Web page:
When I think about the work of the
ministry, I look back on my mother’s father, a Presbyterian minister who
served churches in Alabama, Georgia, Mississippi and Tennessee, at the end
of the nineteenth and first part of the twentieth centuries. How
differently he must have approached his work than I do. He never showed up
at the church building except for services on the Lord’s Day and midweek
prayer meeting. He did not have an office or office hours; he studied at
home and visited his members in their homes in the late morning and
afternoon. People were almost always home, and husbands would leave what
they were doing to join their families when the pastor came to call.
Unless it was some kind of emergency, pastors tended not to make calls
after dark; people were home with their families at night.
People had certain expectations of their pastors, but they were not
unreasonable, because society was stable, divorce virtually nonexistent
and most families practiced self-reliance. The Christian Sabbath was
observed by the whole community by means of Blue Laws, and there was no
television, nor, in the early days, movies either, so people went to
church, attending both the morning and evening services on the Lord’s
Day, and they looked forward to it. Boys could talk to girls after church,
and older people got caught up on the news — along with the Protestant
public school system, the church was the center of people’s social life.
The local Methodist and Baptist preachers believed the Bible, preached
salvation by grace alone and held to the moral standards of the Ten
Commandments. Pastors were not well paid, but they got by, and people saw
that their children did not lack for the necessities of life. My
grandfather had six children who lived into adulthood, and all of them
finished college. The vast majority of people respected pastors, and when
special services were held at a particular church, most of the townsfolk
Now, I know that I have painted an idyllic pastoral scene, and it was not
all a bed of roses a hundred years ago in the South. My grandfather only
stayed one year at the wealthy Presbyterian Church in Port Gibson,
Mississippi, 1909. Something must have happened between him and that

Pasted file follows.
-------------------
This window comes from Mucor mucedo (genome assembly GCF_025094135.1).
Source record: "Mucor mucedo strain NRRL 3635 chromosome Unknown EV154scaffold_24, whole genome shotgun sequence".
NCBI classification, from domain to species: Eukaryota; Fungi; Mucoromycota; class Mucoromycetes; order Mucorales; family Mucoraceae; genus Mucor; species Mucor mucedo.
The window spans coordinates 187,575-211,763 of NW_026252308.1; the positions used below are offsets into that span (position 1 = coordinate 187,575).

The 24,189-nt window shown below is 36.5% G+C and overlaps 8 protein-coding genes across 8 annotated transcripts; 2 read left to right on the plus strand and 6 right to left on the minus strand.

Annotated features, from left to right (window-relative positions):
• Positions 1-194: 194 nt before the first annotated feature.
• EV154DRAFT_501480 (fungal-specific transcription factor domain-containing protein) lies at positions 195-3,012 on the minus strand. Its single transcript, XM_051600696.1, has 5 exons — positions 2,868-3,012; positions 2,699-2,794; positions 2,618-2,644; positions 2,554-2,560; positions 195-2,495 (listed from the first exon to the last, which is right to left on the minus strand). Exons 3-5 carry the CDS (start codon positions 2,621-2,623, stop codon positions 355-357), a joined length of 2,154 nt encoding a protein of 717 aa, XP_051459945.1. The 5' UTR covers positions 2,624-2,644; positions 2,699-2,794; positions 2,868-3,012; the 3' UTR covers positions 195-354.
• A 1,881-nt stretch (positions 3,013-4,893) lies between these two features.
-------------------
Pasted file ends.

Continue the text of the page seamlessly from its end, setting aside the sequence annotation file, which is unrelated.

congregation with the gold hand on top of their steeple. My mother told me
about a banker who was the treasurer of a church pastored by my
grandfather, and the man would browbeat him, almost making him beg for his
salary — one day my grandfather had had enough and said to the banker,
“You look like a monkey behind that cage.” Mama also told me about the
time my grandmother, a child of the manse herself, ran off a woman who had
eyes for my grandfather. The woman was on her way to my grandfather’s
study with a cake, and my grandmother spotted her and asked her to leave.
Pastor Robert Lee Benn, D. D., and his
wife, Ruth Turner Benn,
parents. According to my first cousin, our grandfather “knew
at least four languages, and he and Grandmother (Gangie) were deeply in
love. They wrote stories which they sent to Hollywood and which were later
adapted, without their approval, for Hollywood stories. Anyway, one day,
according to Mamma, some woman in his congregation called up. She was sick
in bed, and without hearing her, Grandaddy said, ‘I’ll be right over.’
He must have been a neatly classical fellow.” (Dr. Benn, like me, was
How differently I go about my work. I have
a study at home, but I keep office hours, too. Unless the people are
retired or sick, I have to visit them at night, after supper. So with
Sunday and Wednesday nights always committed and other meetings here and
there, I count myself blessed if I have three evenings at home a week.
That was hard on my children, but not nearly as hard on them as my often
having to break commitments because of an emergency. I’ve cut short a
vacation because of a death.
The twenty-first century is a strange time to do the work of the ministry.
Western society is in an upheaval — child molestation, incest,
pornography, homosexuality and adulterous affairs are pervasive. Divorce
is rampant — two of my former elders are now divorced; both are bitter
at me — they are no longer in church. Medical doctors dispense
psychotropic drugs at the drop of a hat, and people who would never think
of sipping a glass of wine, think nothing of zoning out with Zoloft and
Yet among all these people are God’s elect. The task of my grandfather’s
day is still our task today: to call lost people to the Lord Jesus as he
is offered in the gospel, then baptize and teach them whatsoever our Lord
has commanded. But that task is hindered, as it has always been, by people
within the Church itself, sometimes in its leadership. Pity the pastor who
has elders who are dominated by their wives and not respected in the
world. The man who gets kicked around everywhere else and finagles getting
on a church session can make the life of a minister pretty miserable.
Here is what I would say to a minister or to someone who aspired to it.
1. Maintain a devotional love for the person of the Lord Jesus Christ,
making diligent use of the means of grace.
2. Take your sins seriously, but take the gospel more seriously. We are
justified by faith alone. Our sins were put to the Lord Jesus’ account;